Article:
CSF Actively Opposing Language in House Spending Bill that Seeks to Undermine Well-Established International Wildlife Conservation

  • On Wednesday, June 29, the House Appropriations Committee is set to vote on a bill that provides funding for the Departments of the Interior, Environment, and related agencies for Fiscal Year 2023.
  • For the fourth year in a row, the House Appropriations Committee has included anti-conservation language that would prohibit the U.S. Fish and Wildlife from using federal funds made available through this legislation to issue import permits for elephant and lion trophies from Tanzania, Zimbabwe, and Zambia.

Why it matters: Actively managed and regulated hunting, often conducted by Americans, is the conservation linchpin of these species whose populations are stable, growing and in many instances, are at or above ecological and / or social carrying capacity. Unfortunately, the language contained in H.R. 4372 ignores the on-the-ground reality and seeks to use emotion to undermine some of the most successful conservation efforts in the world.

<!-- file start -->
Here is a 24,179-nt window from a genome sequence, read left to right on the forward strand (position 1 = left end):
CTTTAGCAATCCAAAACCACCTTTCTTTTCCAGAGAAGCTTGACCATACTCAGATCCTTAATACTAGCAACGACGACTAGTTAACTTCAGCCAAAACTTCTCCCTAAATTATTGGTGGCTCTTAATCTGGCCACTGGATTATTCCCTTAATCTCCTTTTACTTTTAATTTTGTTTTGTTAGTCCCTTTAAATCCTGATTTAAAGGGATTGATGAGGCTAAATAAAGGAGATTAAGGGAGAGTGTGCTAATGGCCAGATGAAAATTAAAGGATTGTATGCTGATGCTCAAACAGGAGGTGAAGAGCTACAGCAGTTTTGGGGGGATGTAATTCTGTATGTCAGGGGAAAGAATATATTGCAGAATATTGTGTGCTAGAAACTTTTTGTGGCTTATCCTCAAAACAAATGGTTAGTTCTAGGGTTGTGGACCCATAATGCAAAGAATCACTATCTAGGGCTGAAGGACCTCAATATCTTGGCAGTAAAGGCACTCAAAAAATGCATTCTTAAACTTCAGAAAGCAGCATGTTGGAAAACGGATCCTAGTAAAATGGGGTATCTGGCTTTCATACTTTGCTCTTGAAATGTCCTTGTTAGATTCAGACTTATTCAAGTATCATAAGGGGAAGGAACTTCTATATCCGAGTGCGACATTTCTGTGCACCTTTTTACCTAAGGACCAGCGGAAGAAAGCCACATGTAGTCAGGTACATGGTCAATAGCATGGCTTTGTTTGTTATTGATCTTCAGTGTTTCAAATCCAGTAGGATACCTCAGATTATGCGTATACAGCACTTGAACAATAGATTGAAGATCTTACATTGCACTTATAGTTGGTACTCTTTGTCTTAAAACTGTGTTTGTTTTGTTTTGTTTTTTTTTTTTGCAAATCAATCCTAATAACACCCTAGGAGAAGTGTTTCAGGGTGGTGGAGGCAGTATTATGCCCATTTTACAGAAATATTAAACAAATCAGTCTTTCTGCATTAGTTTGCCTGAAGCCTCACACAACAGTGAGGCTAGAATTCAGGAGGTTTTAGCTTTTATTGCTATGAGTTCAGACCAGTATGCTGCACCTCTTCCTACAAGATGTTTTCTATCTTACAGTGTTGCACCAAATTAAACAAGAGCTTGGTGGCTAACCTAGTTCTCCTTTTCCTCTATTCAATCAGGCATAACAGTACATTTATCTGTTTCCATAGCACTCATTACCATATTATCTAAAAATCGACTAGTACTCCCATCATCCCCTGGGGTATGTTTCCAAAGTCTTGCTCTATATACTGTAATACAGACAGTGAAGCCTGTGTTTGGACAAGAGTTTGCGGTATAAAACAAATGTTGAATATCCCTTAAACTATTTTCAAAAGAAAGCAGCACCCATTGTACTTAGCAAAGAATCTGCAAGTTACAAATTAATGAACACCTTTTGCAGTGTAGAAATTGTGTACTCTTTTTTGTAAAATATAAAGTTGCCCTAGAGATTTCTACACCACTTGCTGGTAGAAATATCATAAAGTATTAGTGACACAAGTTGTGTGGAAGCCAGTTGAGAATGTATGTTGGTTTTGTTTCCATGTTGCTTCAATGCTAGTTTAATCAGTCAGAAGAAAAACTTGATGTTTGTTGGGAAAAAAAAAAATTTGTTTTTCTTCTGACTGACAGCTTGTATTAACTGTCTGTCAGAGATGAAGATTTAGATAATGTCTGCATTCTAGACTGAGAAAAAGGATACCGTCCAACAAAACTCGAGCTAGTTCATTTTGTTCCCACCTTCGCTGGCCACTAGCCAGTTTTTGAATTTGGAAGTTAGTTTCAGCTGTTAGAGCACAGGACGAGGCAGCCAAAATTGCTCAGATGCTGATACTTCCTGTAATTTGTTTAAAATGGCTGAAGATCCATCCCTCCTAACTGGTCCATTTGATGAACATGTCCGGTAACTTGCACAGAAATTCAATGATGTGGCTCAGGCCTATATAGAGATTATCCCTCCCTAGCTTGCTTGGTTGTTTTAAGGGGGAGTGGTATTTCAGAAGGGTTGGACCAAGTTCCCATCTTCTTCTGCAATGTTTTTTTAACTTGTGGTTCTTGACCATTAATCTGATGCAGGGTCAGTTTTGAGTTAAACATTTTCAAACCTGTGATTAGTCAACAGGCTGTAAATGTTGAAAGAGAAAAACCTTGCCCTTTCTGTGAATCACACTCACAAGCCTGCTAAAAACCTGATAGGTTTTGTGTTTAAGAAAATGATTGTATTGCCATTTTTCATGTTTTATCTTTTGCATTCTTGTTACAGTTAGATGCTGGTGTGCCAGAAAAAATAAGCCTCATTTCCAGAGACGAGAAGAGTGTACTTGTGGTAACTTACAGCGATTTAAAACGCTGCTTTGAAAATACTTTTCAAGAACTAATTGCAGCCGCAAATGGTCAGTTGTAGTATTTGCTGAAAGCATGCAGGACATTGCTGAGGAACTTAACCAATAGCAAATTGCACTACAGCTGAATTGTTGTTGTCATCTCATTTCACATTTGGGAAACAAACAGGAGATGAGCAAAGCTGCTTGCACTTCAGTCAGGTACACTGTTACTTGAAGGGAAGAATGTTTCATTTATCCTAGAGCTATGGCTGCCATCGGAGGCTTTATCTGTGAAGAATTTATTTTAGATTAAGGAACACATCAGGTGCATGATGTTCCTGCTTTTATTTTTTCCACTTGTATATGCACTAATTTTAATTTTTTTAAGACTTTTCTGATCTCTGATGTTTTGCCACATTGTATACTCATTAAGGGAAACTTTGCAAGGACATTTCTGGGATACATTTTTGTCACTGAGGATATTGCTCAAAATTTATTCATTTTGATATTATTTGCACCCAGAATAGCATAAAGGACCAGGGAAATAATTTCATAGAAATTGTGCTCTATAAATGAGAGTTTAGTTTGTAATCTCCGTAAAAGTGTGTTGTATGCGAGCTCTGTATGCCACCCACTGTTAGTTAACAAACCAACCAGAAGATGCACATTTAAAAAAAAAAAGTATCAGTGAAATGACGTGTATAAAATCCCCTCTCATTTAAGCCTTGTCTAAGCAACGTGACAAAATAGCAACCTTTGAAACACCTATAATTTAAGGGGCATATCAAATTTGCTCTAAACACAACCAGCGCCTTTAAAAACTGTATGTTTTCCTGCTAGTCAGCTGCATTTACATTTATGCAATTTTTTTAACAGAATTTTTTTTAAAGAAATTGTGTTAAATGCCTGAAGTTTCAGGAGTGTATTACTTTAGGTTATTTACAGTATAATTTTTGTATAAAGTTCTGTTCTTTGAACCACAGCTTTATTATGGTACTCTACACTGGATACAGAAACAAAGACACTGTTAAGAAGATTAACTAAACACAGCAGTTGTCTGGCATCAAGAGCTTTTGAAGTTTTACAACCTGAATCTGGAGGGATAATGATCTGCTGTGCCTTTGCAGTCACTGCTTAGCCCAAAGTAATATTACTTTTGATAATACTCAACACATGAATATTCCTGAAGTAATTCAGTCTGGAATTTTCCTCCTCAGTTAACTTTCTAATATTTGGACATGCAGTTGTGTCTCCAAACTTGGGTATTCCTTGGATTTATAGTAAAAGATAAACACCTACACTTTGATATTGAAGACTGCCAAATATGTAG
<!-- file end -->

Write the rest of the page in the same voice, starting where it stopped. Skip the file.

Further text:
On Wednesday, the House Appropriations Committee is scheduled to vote on a funding bill for the Department of the Interior, Environment, and related agencies. Unfortunately, this bill includes language that would severely undermine well-regulated, science-based hunting efforts in Tanzania, Zimbabwe, and Zambia.

Specifically, Section 439 of the Interior Appropriations spending bill would prohibit the U.S. Fish and Wildlife Service from using federal funds made available through this spending bill to issue import permits for elephant and lion trophies from Tanzania, Zimbabwe, and Zambia. This marks the fourth consecutive Interior Appropriations bill taken up by the House that includes this short-sighted language. Despite these perennial efforts, the Congressional Sportsmen’s Foundation (CSF) has been able to defeat this language and prevent it from being included in a final spending package for the Department of the Interior. CSF is already working to ensure that this language is defeated and ultimately excluded from a final spending package.

The blanket prohibitions of Section 439 ignore sound science that clearly demonstrate the conservation benefits of existing hunting programs – programs that enable local host countries to support some of the largest elephant and lion populations in the world. Further, this legislation would deprive these countries of significant sources of conservation funding generated by the fees and other expenditures paid by U.S. hunters that are essential to range country efforts to maintain large wildlife populations.

CSF will continue to push back on Section 439 to ensure this language is not included in a final spending package to safeguard well-regulated hunting-conservation efforts in Tanzania, Zimbabwe, and Zambia.

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